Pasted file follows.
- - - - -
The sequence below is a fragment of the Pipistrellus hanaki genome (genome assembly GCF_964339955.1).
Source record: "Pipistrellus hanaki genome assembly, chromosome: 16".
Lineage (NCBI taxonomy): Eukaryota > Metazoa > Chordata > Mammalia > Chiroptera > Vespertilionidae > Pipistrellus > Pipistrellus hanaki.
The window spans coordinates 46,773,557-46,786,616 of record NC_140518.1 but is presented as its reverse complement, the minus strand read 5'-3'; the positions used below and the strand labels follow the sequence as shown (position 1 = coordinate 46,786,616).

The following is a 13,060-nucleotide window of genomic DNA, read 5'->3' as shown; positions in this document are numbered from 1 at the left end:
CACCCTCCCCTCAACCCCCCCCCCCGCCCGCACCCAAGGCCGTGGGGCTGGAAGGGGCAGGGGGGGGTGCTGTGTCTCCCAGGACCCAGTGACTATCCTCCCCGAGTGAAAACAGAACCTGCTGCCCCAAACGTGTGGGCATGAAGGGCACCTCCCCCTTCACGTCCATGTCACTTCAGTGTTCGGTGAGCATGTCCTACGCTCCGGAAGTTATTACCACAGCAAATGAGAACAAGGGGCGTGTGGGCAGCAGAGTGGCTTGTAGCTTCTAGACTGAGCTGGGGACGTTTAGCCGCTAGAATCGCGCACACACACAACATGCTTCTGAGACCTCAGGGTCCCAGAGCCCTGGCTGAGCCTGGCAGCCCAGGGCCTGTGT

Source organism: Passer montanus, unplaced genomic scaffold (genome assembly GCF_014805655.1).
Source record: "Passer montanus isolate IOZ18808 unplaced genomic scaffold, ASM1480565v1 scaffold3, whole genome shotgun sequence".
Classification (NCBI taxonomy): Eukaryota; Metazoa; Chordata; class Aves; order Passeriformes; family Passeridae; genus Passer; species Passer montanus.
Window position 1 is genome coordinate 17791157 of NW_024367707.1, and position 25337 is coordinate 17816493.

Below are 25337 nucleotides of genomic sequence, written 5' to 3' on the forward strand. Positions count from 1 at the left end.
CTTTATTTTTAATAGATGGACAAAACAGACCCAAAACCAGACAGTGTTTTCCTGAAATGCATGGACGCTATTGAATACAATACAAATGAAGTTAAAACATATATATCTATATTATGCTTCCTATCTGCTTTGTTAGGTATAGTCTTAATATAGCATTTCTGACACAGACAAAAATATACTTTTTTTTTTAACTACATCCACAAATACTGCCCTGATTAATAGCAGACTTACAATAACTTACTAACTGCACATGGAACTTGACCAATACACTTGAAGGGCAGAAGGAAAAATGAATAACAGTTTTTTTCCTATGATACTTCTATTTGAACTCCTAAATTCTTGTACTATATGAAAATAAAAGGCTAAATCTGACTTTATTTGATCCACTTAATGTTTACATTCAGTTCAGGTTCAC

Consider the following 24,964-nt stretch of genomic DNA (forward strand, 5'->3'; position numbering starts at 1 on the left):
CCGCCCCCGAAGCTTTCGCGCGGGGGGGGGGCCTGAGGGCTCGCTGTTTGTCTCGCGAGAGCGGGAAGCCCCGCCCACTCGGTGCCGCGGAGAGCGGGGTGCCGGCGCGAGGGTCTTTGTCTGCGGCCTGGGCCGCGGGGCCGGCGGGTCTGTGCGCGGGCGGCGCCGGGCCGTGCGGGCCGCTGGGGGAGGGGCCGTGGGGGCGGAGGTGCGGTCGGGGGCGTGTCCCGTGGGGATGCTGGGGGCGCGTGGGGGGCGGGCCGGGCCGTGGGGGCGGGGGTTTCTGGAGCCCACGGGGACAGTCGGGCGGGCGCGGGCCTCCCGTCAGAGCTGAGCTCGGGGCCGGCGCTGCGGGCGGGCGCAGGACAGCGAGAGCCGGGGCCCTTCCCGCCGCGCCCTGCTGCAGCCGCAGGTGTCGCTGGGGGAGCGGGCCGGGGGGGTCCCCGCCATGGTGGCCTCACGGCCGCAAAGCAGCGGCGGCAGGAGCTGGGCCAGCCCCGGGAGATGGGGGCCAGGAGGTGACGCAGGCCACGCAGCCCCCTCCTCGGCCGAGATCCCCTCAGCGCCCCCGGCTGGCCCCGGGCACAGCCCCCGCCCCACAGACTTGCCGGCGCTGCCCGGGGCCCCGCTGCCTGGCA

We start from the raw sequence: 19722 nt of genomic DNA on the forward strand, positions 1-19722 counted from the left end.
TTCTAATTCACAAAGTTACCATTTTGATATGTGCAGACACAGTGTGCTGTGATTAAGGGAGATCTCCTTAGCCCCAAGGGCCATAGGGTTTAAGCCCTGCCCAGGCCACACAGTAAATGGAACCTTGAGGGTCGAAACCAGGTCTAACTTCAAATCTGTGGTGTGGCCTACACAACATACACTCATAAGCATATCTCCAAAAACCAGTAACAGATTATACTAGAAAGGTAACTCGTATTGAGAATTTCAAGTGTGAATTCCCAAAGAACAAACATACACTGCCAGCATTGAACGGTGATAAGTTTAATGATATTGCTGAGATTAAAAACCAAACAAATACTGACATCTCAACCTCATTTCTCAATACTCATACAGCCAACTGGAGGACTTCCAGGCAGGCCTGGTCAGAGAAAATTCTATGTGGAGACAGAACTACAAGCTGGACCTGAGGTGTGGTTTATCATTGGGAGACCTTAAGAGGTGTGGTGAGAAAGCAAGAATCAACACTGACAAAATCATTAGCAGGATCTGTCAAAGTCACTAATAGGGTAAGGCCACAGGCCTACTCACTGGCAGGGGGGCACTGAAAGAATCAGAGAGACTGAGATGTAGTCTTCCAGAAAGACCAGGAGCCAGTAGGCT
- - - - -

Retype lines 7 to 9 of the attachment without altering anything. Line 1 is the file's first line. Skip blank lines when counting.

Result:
Source organism: Passer montanus, unplaced genomic scaffold (genome assembly GCF_014805655.1).
Source record: "Passer montanus isolate IOZ18808 unplaced genomic scaffold, ASM1480565v1 scaffold3, whole genome shotgun sequence".
Classification (NCBI taxonomy): Eukaryota; Metazoa; Chordata; class Aves; order Passeriformes; family Passeridae; genus Passer; species Passer montanus.